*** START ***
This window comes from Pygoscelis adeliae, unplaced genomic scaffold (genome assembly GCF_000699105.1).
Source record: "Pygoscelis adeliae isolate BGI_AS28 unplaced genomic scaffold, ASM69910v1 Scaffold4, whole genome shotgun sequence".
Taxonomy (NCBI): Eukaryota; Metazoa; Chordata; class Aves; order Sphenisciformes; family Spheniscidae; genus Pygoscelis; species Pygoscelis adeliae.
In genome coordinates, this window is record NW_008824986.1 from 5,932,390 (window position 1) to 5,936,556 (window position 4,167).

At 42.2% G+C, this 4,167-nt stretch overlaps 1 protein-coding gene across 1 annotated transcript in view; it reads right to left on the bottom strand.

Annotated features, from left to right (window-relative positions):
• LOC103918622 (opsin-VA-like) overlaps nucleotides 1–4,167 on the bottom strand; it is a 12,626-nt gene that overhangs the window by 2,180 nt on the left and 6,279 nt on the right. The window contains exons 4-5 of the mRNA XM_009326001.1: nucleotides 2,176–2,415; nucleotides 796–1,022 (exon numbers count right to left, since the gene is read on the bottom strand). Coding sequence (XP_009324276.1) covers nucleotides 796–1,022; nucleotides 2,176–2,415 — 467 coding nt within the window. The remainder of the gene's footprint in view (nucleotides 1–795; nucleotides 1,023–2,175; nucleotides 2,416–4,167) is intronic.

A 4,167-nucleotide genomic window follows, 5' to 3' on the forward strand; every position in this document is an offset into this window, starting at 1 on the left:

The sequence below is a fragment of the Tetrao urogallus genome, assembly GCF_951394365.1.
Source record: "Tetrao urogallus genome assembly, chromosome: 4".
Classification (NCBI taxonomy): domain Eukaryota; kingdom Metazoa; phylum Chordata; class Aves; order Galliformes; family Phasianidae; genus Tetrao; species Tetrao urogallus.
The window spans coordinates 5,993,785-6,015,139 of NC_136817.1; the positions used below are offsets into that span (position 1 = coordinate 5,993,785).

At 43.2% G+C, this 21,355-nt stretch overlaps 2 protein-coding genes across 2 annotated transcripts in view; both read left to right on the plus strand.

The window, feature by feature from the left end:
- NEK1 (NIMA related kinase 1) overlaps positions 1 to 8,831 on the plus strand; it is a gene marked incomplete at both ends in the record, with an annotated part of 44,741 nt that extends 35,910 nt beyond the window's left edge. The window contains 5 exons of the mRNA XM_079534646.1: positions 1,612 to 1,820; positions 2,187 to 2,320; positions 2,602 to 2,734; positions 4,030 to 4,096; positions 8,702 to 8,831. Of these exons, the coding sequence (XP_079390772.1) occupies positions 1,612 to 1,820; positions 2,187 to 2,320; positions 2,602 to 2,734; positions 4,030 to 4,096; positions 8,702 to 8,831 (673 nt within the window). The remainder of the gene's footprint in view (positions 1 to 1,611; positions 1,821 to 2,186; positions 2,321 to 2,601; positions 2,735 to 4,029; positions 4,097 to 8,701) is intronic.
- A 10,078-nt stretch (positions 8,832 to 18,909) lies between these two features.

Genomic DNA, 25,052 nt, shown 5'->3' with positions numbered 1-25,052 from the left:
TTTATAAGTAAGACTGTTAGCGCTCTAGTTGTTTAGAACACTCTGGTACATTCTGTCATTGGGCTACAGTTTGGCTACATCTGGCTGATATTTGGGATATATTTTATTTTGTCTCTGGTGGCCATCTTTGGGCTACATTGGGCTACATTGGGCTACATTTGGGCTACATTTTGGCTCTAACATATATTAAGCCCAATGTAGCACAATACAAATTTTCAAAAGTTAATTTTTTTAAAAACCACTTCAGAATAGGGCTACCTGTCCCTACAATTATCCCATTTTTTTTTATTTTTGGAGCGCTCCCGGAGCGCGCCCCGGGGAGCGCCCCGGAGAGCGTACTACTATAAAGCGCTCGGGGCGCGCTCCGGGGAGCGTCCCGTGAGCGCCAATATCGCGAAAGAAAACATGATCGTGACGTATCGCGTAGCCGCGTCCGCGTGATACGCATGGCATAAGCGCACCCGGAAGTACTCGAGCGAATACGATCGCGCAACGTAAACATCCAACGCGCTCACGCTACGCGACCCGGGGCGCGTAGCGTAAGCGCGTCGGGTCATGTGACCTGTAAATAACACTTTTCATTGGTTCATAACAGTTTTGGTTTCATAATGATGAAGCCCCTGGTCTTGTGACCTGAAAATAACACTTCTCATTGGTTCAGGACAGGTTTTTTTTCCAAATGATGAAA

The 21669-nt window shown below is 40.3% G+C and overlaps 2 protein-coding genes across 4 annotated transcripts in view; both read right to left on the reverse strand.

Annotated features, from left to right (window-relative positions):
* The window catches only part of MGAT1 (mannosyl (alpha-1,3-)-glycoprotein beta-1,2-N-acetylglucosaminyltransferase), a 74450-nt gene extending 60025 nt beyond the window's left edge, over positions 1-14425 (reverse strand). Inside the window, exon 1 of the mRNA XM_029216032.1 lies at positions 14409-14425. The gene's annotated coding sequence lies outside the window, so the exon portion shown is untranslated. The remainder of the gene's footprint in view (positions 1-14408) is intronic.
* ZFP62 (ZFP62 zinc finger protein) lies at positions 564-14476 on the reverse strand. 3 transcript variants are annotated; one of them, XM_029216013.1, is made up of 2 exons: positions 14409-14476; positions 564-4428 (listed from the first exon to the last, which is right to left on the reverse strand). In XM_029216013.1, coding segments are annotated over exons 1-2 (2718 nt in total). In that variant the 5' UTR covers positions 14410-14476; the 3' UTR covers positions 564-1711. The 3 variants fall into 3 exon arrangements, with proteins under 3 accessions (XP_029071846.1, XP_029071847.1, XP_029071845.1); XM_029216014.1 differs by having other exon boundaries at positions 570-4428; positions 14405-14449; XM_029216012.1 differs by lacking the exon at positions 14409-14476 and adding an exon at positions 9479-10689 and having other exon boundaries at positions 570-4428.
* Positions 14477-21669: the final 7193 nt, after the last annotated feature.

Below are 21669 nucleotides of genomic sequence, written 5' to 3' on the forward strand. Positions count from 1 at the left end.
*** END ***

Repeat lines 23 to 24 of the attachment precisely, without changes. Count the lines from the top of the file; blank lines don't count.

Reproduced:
* Positions 14477-21669: the final 7193 nt, after the last annotated feature.

Below are 21669 nucleotides of genomic sequence, written 5' to 3' on the forward strand. Positions count from 1 at the left end.